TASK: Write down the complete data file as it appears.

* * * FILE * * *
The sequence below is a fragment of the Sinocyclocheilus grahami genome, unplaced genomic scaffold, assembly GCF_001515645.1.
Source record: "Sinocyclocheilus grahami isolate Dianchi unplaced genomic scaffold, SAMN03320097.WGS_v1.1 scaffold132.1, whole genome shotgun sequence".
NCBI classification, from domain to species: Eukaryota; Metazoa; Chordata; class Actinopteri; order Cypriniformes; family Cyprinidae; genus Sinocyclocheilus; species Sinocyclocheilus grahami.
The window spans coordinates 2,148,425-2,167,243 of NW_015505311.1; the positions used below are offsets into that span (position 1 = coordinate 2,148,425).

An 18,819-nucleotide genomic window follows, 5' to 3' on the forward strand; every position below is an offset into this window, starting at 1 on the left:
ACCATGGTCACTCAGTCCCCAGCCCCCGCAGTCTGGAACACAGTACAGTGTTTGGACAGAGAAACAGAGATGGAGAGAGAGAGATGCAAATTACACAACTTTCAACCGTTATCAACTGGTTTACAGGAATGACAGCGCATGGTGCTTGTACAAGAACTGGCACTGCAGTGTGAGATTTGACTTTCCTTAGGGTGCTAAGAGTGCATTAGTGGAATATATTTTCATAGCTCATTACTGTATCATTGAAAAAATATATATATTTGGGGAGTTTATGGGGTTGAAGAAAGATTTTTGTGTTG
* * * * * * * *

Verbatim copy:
The sequence below is a fragment of the Sinocyclocheilus grahami genome, unplaced genomic scaffold, assembly GCF_001515645.1.
Source record: "Sinocyclocheilus grahami isolate Dianchi unplaced genomic scaffold, SAMN03320097.WGS_v1.1 scaffold132.1, whole genome shotgun sequence".
NCBI classification, from domain to species: Eukaryota; Metazoa; Chordata; class Actinopteri; order Cypriniformes; family Cyprinidae; genus Sinocyclocheilus; species Sinocyclocheilus grahami.
The window spans coordinates 2,148,425-2,167,243 of NW_015505311.1; the positions used below are offsets into that span (position 1 = coordinate 2,148,425).

An 18,819-nucleotide genomic window follows, 5' to 3' on the forward strand; every position below is an offset into this window, starting at 1 on the left:
ACCATGGTCACTCAGTCCCCAGCCCCCGCAGTCTGGAACACAGTACAGTGTTTGGACAGAGAAACAGAGATGGAGAGAGAGAGATGCAAATTACACAACTTTCAACCGTTATCAACTGGTTTACAGGAATGACAGCGCATGGTGCTTGTACAAGAACTGGCACTGCAGTGTGAGATTTGACTTTCCTTAGGGTGCTAAGAGTGCATTAGTGGAATATATTTTCATAGCTCATTACTGTATCATTGAAAAAATATATATATTTGGGGAGTTTATGGGGTTGAAGAAAGATTTTTGTGTTG